Rate Of Cellular Respiration Biology Essay

Published:

This essay has been submitted by a student. This is not an example of the work written by our professional essay writers.

In the lab the relative volume of O2 consumed by germinating and non-germinating peas at room temperature and 10ËšC was determined. The central purpose was to find the affect of germination and temperature on the rate of cellular respiration. The results indicated that the respirometers that contained germinated peas had a greater rate of cellular respiration compared to those with non-germinating and showed that cellular respiration was faster at 10ËšC. The experiment demonstrated the affect of environmental factors on cellular respiration.

Introduction

The general questions for the lab involve the affect of environmental factors such as temperature and germination of seeds on cellular respiration. The experiment was performed to discover the affects of temperature and germination on the pea, Pisum Savitum during respiration. The hypothesis predicted says the rate of cellular respiration would be greater in germinating peas verses in non-germinating peas because the dormancy of the non- germinating seeds would result in less oxygen consumed. The prediction for the affect of temperature on cellular respiration says that hotter the temperature, the faster the rate of consumption because as the temperature increases the molecules will move more slowly causing the interactions to be more frequent producing more CO2

Cellular Respiration is a key way that a cell gains energy. Organic compounds release energy in cellular respiration using O2. This takes place in the mitochondria of a cell. Energy of food molecules is freed and made into ATP. Fats, Proteins, and Carbohydrates are all sources of fuels. Glycolysis, the Krebs Cycle, and oxidative phosphorylation are the three metabolic processes that make up cellular respiration. When O2 is not present, respiration occurs in only glycolysis and fermentation. In glycolysis, glucose breaks into two pyruvates producing two ATP molecules and two NADH molecules. Next is the Krebs cycle where a bundle of chemical energy is produced. The pyruvate is transferred into the mitochondria where it loses carbon dioxide forming acetyl-CoA. This molecule is oxidized to carbon dioxide releasing chemical energy and staying in the form of FADH2, NADH, and ATP. Then the energy stored in NAD+ and FAD is released. The released energy is ATP. In cells lacking oxygen, pyruvate is oxidized by fermentation after glycolysis. Fermentation regenerates NAD+ by oxidizing the NADH produced in glycolysis. About 36-38 molecules of ATP are generated by glucose in aerobic respiration compared to only two in anaerobic respiration. Cells control reaction rates in response to changes in metabolic needs. When their products are sufficient in supply anabolic pathways are shut off. Feedback inhibition is the most common mechanism. Glycolysis and the Krebs cycle are controlled by regulating enzyme activity at certain points. The third step of glycolysis is a key point in catabolism which is catalyzed by a key enzyme called phosphofructokanse. As its concentration rises, it slows down glycolysis. As the rate of glycolysis slows the Krebs cycle also slows since the supply of acetyl-CoA is reduced. ADP and AMP are allosteric activators for phosphofructokinase so when their concentrations (relative to ATP) the enzyme speeds up glycolysis which speeds up the Krebs cycle.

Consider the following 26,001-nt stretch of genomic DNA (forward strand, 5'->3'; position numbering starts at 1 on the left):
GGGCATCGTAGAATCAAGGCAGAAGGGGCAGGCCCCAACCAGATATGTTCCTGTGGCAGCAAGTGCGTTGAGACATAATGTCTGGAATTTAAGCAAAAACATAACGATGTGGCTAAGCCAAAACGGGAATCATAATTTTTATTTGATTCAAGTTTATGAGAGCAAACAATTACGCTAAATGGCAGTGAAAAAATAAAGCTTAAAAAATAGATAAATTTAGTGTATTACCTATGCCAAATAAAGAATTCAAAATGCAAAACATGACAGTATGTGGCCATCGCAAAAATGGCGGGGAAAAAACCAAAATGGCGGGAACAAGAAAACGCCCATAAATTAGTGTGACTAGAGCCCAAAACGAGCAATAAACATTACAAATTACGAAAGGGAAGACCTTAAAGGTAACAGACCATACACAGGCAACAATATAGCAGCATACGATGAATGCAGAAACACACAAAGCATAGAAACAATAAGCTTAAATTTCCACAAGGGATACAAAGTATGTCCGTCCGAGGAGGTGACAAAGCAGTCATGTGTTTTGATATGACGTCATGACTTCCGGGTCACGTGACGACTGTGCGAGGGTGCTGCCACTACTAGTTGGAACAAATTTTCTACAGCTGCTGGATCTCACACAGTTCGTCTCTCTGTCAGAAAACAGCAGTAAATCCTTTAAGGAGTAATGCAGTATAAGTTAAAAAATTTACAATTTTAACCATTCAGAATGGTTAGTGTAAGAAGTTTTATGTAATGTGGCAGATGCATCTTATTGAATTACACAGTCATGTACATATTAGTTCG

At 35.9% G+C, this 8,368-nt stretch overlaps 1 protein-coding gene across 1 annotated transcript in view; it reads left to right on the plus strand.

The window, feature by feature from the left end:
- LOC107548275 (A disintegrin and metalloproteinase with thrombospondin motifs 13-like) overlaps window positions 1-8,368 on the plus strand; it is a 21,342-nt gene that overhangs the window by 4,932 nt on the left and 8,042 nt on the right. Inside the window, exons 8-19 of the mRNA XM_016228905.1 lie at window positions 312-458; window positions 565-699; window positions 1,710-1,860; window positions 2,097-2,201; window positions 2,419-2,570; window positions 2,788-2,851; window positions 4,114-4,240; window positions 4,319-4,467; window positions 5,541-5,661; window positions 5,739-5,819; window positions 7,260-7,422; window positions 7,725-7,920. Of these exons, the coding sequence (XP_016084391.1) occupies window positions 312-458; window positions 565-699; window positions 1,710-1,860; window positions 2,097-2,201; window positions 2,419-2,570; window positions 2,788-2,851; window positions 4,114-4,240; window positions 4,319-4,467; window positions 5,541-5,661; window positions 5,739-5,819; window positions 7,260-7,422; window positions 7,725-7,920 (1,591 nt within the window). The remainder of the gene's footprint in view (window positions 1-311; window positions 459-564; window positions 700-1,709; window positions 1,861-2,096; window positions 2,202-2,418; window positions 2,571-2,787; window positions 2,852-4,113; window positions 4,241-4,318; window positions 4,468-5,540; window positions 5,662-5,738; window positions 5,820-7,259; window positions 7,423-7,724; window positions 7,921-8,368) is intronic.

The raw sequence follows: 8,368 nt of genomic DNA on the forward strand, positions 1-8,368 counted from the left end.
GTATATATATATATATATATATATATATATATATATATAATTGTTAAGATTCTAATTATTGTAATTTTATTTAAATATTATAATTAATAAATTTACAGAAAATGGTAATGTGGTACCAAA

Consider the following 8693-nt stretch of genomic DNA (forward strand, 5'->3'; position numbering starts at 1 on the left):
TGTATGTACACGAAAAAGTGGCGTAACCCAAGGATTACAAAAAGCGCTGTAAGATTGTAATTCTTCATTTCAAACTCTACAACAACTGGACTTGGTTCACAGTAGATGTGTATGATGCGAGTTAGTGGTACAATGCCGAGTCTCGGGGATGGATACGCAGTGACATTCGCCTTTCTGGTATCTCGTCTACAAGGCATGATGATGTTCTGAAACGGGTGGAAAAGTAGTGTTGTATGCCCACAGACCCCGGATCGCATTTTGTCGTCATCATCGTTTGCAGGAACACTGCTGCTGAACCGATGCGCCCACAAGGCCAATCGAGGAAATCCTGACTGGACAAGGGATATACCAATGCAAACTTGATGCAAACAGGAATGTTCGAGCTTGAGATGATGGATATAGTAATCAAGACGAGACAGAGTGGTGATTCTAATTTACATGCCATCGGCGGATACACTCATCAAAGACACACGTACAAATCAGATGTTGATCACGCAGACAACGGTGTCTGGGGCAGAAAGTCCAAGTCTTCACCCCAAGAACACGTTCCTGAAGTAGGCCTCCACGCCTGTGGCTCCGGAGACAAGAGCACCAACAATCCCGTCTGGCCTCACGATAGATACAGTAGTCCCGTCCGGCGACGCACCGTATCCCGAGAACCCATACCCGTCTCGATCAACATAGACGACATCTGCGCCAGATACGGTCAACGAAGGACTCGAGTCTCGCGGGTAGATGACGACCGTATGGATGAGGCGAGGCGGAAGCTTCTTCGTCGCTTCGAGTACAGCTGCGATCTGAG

This experiment involved seeds that were living but also dormant. A seed is dormant if it is in a state where it is prevented from germinating in all conditions. The non-germinating seeds we used were dormant. Germination begins when warmth and moisture conditions are favorable. Most seeds contain a plant embryo and an initial food supply which are protected by a seed coat. Environmental condition ns such as gases, temperature, light, and mechanical restrictions which are usually favorable for germination do not germinate a dormant seed. In the experiment, germination will begin when the seeds are soaked. The enzymes begin to use to stored food supply to make ATP which increases the rate of cellular respiration. The complete oxidation of glucose is shown in the equation by this equation: C6H12O6  6CO2 +6H2O +686 kilocalories of energy/mole of glucose oxidized. . Oxygen is required for this energy releasing process to occur. Cellular respiration can be determined by the consumption of O2, the production of CO2, and the release of energy during cellular respiration. In this experiment, the relative volume of O2 consumed by germinating and non germinating peas will be measured.

The apparatus used in the experiment can be explained by gas laws. PV=nRT is the general gas law. P stands for the pressure of the gas. V stands for the volume of the gas. N stands for the number of molecules of gas. R stands for the gas constant. T is the temperature of the gas (K). The law suggests four concepts about gases. The first law states that if the pressure and temperature are kept constant, then the volume of the gas is directly proportional to the number of molecules of the gas. The second states that the pressure and molecules of gas are proportionate if the temperature and volume are unchanged. The third states if the amount of gas molecules and the temperature remain constant, then the pressure is inversely relative to the volume. The fourth is if the temperature changes and gas molecules are kept constant, then either the pressure, volume, or both will change in direct proportion to the temperature. Both gases and fluids flow from areas of high pressure to regions of low pressure. In the experiment, potassium hydroxide will remove the CO2 formed during cellular respiration. This will form solid potassium carbonate (K2CO3) shown by CO2 + 2KOH  K2CO3 +H2O. Because CO2 is removed, the change in the volume of gas in the respirometers will be directly related to the amount of oxygen consumed. In the experiment apparatus, if H2O temperature and volume remain constant, the water will move toward the region with lower pressure. Oxygen is consumed during respiration. Its volume is reduced, because the CO2 produced is being converted to a solid. The net result is decrease in gas volume within the tube and a related decrease in pressure in the tube. The vial with glass beads alone will show any changes in volume due to pressure, atmospheric, or temperature changes. A respirometer measures the rate of exchange of either carbon dioxide or oxygen. It is used to determine the rate of respiration for a living organism.

Materials and methods